662 W. Liberty Street (OH-18)
Medina

, OH

The Root Homestead was built in 1879 by Amos Ives Root, founder of the A. I. Root Company, shortly after he moved his business from the town square. The homestead housed several generations of the Root family until 1953 and was listed on the National Register of Historic Places in 1975. A pioneer of the beekeeping industry, Root helped to standardize such beekeeping equipment and tools as the Langstroth removable frame hive and the centrifugal honey extractor. As a result, beekeepers were able to harvest more honey every season without harming the bees. A prolific author and publisher, Root educated beekeepers across the globe and built a sense of community within the profession. (Continued on other side)

Intersection of Union Street and 31st Street
Bellaire

, OH

Construction of this Great Stone Viaduct began in 1870 at Union Street as an Ohio approach to the railroad bridge spanning the Ohio River. It was completed to Rose Hill in April 1871, and the entire bridge span connecting Ohio to West Virginia, of which the Viaduct is a part, was opened to rail traffic on June 21, 1871. Jointly constructed by the Baltimore & Ohio Railroad and the Central Ohio Railroad, its sandstone piers rise in varying heights 10 to 20 feet above the streets, from which are placed 43 stone arches supported by 37 ring stones (18 on each side of a keystone) intended to symbolize a united Union consisting of 37 states. Placed on the National Register of Historic Places in 1976, this Ohio River crossing became known as the “Great Shortline to the West.”

Gibraltar Island
Put-in-Bay

, OH

Completed in 1865, this home was the vacation retreat of Jay Cooke and his family. Known as the “financier” for the Union states during the Civil War, Cooke organized a program to sell millions of dollars worth of bonds to support the war effort. The house is of a high Victorian Italianate mode with a Gothic style tower topped with crenellations. Distinctive hood moldings outline windows and over-scaled and ornamental brackets support crowning cornices. The house, commonly known as Cooke Castle, hosted many notables of the time, including William T. Sherman, William Howard Taft, Rutherford B. Hayes, Salmon Chase, and John Brown, Jr. Born in Sandusky in 1821, Cooke, an avid fisherman, acquired the island for $3,001 in 1864. University trustee Julius Stone gave the island to The Ohio State University in 1925. The house was placed on the National Register of Historic Landmarks in 1966.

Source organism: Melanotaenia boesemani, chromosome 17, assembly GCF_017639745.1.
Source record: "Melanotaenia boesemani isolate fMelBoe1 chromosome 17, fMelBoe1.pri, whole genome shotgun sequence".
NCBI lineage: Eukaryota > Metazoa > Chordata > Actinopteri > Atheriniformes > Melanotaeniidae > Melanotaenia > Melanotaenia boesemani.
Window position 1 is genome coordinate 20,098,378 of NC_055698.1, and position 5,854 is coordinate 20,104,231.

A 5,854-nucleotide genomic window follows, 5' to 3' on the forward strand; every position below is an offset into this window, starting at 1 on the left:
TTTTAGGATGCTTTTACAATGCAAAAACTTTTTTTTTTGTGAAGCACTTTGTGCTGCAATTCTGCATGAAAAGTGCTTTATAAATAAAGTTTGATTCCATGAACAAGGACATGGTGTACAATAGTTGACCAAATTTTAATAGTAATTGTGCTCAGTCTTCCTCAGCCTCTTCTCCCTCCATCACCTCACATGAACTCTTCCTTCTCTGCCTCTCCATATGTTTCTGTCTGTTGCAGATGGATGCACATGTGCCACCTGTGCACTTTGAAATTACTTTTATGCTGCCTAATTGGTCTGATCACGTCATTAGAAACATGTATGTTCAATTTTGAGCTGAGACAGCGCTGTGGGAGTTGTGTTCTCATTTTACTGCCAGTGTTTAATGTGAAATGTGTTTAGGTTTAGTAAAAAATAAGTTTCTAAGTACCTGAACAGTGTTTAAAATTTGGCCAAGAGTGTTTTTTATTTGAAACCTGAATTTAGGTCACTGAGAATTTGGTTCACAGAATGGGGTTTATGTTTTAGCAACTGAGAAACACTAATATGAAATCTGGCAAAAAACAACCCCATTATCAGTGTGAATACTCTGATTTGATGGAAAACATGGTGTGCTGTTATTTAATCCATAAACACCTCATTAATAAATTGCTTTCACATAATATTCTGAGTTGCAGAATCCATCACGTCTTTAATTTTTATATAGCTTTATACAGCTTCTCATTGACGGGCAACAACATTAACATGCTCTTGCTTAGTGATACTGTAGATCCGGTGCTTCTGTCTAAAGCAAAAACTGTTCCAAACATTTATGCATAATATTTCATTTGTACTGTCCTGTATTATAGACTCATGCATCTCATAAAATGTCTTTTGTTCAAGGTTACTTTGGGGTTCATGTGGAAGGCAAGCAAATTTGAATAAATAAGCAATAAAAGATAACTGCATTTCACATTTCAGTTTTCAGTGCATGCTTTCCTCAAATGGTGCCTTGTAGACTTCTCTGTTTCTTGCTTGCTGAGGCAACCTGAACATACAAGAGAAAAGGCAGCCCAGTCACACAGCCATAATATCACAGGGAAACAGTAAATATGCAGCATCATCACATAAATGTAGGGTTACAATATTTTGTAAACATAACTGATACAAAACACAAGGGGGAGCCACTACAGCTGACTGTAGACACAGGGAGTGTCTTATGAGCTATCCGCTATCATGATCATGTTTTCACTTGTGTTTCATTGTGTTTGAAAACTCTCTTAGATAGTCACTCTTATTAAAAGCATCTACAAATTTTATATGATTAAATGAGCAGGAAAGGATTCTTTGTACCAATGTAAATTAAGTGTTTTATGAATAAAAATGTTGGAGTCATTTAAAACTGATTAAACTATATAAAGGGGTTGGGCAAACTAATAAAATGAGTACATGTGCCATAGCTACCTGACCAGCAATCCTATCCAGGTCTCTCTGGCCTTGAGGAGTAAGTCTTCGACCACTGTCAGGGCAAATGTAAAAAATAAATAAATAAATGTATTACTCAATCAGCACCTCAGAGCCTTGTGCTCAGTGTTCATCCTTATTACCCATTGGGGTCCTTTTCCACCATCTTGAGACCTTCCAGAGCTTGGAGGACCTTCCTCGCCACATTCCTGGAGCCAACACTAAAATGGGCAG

5700 Rush Creek Road
Somerset

, OH

Erected in 1828, the Randolph Mitchell House is a five-bay, Federal-style “I” house. Its facade features a doorway with an Adam-style fan and sidelights. The interior boasts a grand stairway in the foyer and fine woodwork throughout. Randolph Mitchell (1796-1847) was born in Rockingham County, Virginia. In 1819, Mitchell and his mother Sarah (1765-1844), settled in New Reading and he married Lydia Witmer (1798-1872). They had four children. A merchant, Mitchell kept an ample smokehouse and owned a tannery and real estate. He served as a justice of the peace for Reading Township. After Mitchell’s death, his son-in-law, Dr. W.W. Arnold (1818-1872) maintained his practice in the home, where he and Caroline Mitchell Arnold (1825-1888) lived. Their son William Arnold (1858-1948) acquired the house, which remained in the family until 1951. The property was listed on the National Register of Historic Places in 1978.